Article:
insights into the nature of creolization. Second, the data from early stages of a creole
can serve as a good test of the semantic transparency hypothesis: if we prove that
Sranan displayed instances of opaque derivation already in or shortly after its
formative years, this would constitute a strong counterargument to McWhorter’s
(1998:798) assertion that semantic opacity of non-creole languages (if existent at all) is
the result of a long-term semantic drift.
The main source of data used for the present paper is Christian Ludwig
Schumann’s Neger-Englisches Wörterbuch of 1783, which contains 2391 types and 17731
tokens.2 Schumann’s dictionary was chosen mainly because it is the largest and the
most reliable source of Early Sranan (Kramp 1983:3, Arends 1989:19, Bruyn 1995:154-
155). Schumann worked with informants who were native speakers of Sranan and it is
most likely that he was a proficient speaker of the creole himself. His dictionary
provides accurate and abundant information, both linguistic and cultural (cf. e.g.
Bruyn 1995:154-155, Arends 1989:19).
Additionally, six other sources of Early Sranan were consulted in the course of
the analysis: Van den Berg’s (2000) study of Early Sranan in court records of 1667-1767,
Van Dyk’s (c1765) language manual, Herlein’s (1718) Sranan fragment in his
Description of the Colony of Suriname, Nepveu’s Annotations to Herlein’s (1718) Description
of Suriname (1770), Focke’s Neger-Engelsch Woordenboek (1855) and Wullschlägel’s
Deutsch-Negerenglisches Wörterbuch (1856). These sources were used for verification and
falsification of specific analyses, as well as for translations or etymology of certain
words, for which Schumann’s dictionary provided only insufficient information.
We computerized all 18th century sources and extracted word lists from the resulting
files. From Schumann’s word-list we then extracted manually all words that were
putatively complex. In a further step, the entire dictionary was scrutinized manually
for putatively complex words that had not made it into the word-list for orthographical
reasons, spotting complex words that were neither spelled with a hyphon, nor as a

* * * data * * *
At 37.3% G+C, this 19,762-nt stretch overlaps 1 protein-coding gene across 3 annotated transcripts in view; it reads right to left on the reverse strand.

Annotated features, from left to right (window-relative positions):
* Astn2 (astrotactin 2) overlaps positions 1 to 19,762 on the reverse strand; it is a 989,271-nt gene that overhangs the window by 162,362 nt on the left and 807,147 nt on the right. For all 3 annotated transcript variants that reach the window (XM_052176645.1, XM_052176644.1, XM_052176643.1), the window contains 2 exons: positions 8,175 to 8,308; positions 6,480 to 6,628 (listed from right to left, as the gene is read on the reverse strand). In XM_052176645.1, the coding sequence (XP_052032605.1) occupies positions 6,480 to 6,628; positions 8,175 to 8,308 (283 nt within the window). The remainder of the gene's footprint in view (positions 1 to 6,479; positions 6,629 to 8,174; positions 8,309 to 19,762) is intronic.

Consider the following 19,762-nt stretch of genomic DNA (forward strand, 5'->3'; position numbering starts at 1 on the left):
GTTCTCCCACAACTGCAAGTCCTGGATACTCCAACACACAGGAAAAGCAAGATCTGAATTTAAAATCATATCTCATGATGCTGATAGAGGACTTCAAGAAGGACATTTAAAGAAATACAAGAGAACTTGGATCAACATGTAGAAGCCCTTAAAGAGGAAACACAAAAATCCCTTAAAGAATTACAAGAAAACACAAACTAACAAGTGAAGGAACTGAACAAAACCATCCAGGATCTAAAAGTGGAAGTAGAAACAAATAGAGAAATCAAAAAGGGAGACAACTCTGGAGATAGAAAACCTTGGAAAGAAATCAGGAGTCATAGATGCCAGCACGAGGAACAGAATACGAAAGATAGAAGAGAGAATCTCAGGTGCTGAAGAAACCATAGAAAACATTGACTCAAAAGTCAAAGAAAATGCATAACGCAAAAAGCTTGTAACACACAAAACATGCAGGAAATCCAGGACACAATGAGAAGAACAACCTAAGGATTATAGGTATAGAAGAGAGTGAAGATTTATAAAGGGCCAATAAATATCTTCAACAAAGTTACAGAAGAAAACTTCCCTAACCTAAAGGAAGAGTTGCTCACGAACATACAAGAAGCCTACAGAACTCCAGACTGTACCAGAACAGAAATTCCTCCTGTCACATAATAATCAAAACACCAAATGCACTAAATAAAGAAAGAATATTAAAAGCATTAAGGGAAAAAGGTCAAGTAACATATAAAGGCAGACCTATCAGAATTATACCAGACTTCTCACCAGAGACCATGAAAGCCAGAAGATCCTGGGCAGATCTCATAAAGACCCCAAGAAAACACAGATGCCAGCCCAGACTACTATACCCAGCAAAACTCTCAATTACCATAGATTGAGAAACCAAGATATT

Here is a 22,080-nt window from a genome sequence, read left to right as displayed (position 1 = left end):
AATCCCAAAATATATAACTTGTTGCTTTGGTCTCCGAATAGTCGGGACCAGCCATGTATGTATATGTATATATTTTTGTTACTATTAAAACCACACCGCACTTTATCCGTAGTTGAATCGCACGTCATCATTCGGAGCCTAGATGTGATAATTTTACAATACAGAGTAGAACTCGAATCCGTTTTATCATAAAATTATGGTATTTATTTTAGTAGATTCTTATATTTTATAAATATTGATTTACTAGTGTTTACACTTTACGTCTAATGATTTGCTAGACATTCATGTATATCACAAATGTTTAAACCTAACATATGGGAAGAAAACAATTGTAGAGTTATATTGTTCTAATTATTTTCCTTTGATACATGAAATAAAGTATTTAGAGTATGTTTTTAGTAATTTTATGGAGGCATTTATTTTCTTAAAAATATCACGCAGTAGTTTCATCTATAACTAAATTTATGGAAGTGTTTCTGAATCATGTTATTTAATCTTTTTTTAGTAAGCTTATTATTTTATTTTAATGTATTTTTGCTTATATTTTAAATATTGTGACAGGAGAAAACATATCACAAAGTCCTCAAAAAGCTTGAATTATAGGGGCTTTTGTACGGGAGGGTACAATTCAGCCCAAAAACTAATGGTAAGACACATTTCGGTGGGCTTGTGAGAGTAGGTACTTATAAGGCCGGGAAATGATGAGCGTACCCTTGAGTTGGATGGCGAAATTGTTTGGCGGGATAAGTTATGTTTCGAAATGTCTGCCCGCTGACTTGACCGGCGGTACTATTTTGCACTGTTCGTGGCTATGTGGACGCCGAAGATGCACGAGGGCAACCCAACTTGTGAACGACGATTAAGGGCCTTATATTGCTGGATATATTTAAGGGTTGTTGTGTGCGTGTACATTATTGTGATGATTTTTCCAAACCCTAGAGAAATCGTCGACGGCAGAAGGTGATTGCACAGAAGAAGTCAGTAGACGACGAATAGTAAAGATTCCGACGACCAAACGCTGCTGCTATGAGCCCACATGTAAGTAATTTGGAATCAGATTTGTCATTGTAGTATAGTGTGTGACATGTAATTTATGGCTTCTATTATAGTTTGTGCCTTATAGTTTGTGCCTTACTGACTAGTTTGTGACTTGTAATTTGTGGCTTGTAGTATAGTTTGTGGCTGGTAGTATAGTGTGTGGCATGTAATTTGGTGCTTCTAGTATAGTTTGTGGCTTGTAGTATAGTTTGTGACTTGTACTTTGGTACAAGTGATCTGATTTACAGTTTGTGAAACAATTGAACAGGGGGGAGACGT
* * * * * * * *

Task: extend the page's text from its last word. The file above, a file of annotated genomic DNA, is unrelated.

single orthographic word, but as two orthographic words. As shown by the examples
in section 3, all three types of orthographic representation of complex words occur in
Our idea was to apply a rather generous policy of what might count as
‘putatively complex’ in these initial steps of data gathering in order not to miss any
potentially pertinent items. Hence we arrived at a long list of words that was then
subject to a thorough morphological analysis, the first step of which was to exclude all
non-complex words. As is well-known among morphologists, the determination of
what may count as a complex word is not a trivial matter (cf. e.g. Bauer 1988:109ff,
Katamba 1993:19ff), and often the topic of theoretical debates, as for example the
discussion of compounds being either morphological objects, i.e. complex words, or
syntactic objects, i.e. phrases. We have regarded as complex those items that consist of
two and more elements where at least one element was attested elsewhere. Of these
items, only those were considered complex words which, firstly, appear to be items
with a syntactic category specification of the X°-level (i.e. N, V, A, 3 etc.) and, secondly,
are syntactically inseparable. Thus, e.g. the Early Sranan word tinnatu - ‘twelve’ was
regarded as complex because it possesses a syntactic category specification of the X°-
level (it is a numeral) and cannot be syntactically separated without a fundamental
change in meaning. As is quite common in such classification exercises, there are often
borderline cases, where firm evidence for or against a certain decision is lacking. In the
majority of cases, however, matters were rather clear and none of the crucial
arguments presented in section 4 hinges on the potentially controversial status of an
item as a complex word.
In our overview of Early Sranan word-formation patterns given in section 3
below, we have classified the patterns as either affixation, compounding or
reduplication. This is a somewhat simplified picture, since a strict boundary between
affixation and compounding is notoriously hard to draw. Some theories (e.g. Höhle
1982 for German) even deny such a distinction. In a detailed analysis of the Early
Sranan patterns, Braun (2001) breaks up the distinction between affixation and
compounding into four properties:4 boundness (affixes are bound, compound elements
are not bound), selectivity (affixes are highly selective, compound elements are not),
specificity (affixes have a less specific, i.e. more abstract meaning), and serialness
(affixes form larger series of words). In this approach the properties cluster in different
ways with different morphemes, with prototypical affixes at one end of a scale, and
prototypical bases at the other end. For the purposes of the present paper, such a fine-
grained analysis is not necessary and we therefore confine ourselves to the more
traditional classification into affixation and compounding.
3. WORD-FORMATION INVENTORY OF EARLY SRANAN